Earlier this week, we filed an 8-K regarding the modification of our debt covenants with SVB. Through a combination of performance and partnership, we were able to lower our liquidity covenant from 1.7 to one, down to 1.35 to one, providing access to further liquidity.   Slide 14 provides a more detailed view of our Q3 P&L, which will be available when we file our 10-Q tomorrow.   Turning to Slide 15. I -- It is important to look at the business both quarter to quarter and over more extended periods of time. Taking a look at our nine-month 2021 results, we are encouraged by several metrics.

Order backlog and revenue growth are all tracking nicely. In particular, it's important to look at gross margin over multiple quarters, and the trend is positive when measured over the nine-month period versus prior year.   We are operating well and controlling costs with operating expense down slightly year over year, and we are encouraged by how the team is performing and by the growth in demand as evidenced by increases in orders and backlog.   Now turning to guidance. On Slide 16, we are reiterating our previously issued full year 2021 guidance for both revenue and cash usage. Our team is doing solid work in managing COVID-related project and supply chain disruptions.

We anticipate that these challenges will abate sometime in mid-'22. And we are encouraged by the opportunity for value creation that lies ahead. I will now turn it back over to Scott for closing remarks.   

Scott Drake -- President and Chief Executive Officer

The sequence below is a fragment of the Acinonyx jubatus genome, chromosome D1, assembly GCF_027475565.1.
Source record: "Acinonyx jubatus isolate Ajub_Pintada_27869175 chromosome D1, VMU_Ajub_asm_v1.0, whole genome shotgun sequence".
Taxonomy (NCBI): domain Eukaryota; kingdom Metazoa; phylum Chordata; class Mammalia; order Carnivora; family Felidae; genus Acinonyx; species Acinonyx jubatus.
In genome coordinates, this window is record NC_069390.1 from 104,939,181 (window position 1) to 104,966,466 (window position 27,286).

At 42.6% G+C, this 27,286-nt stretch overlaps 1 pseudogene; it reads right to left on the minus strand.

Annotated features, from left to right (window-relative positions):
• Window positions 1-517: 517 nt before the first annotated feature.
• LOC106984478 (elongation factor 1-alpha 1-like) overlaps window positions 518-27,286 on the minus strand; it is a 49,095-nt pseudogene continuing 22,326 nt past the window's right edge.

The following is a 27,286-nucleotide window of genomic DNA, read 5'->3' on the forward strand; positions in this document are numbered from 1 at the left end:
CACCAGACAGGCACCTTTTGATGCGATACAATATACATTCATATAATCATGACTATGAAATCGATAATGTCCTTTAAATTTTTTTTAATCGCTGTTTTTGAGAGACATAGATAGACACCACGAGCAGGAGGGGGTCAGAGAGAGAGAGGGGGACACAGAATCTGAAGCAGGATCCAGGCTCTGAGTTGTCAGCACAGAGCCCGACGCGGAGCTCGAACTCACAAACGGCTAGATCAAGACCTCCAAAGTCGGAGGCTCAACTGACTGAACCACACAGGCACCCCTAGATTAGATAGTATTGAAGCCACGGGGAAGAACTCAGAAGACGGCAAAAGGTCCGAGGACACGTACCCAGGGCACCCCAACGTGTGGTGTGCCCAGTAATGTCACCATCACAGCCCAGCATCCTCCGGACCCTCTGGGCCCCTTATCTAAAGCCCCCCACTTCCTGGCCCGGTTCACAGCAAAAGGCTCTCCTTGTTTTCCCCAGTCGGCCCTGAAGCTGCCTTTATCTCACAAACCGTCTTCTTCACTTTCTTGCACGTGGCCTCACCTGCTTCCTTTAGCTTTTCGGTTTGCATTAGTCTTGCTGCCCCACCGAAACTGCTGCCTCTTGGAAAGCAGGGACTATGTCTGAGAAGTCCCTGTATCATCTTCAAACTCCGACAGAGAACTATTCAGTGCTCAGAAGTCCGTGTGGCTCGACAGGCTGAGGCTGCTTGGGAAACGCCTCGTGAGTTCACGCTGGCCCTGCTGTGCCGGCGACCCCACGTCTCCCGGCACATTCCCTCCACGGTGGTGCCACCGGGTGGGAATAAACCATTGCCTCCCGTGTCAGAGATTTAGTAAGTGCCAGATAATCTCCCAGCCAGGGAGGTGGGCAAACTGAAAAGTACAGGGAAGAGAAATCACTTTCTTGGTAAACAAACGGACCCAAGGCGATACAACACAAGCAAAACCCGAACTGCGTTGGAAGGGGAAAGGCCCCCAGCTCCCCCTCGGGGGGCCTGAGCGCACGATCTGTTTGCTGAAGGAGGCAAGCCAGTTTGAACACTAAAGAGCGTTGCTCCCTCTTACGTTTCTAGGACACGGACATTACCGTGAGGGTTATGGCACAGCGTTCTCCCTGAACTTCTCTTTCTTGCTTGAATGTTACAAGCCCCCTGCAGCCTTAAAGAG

Thanks, Zach. We're in the midst of an exciting time for the company and for patient care. MRIdian therapy, again, demonstrates excellent clinical results and low levels of toxicity. We anticipate significant data sets from groundbreaking trials, such as MIRAGE, SCIMITAR, SHORTER and SMART.

We highlighted several innovation enhancements that are pending with the FDA, all intended to further the technical and clinical advantages of MRIdian.   We are bringing world-class institutions into the MRIdian family, such as Stanford and Northwestern, and more and more customers are purchasing incremental systems, evidenced by the recent Baptist Health expansion. The momentum in our clinical and innovation pipelines are visible in our P&L. Orders, revenue, gross margin, and backlog are all up significantly while opex are flat. We are seeking to drive considerable leverage and shareholder value over time.

We are in an exciting phase of our company's growth and the future is bright for patients treated on MRIdian.   With that, operator, we'd like to open the line for questions.   

Questions & Answers:


Operator

[Operator instructions] Our first question is from the line of Jason Bednar from Piper Sandler. You may begin.

Jason Bednar -- PIper Sandler -- Analyst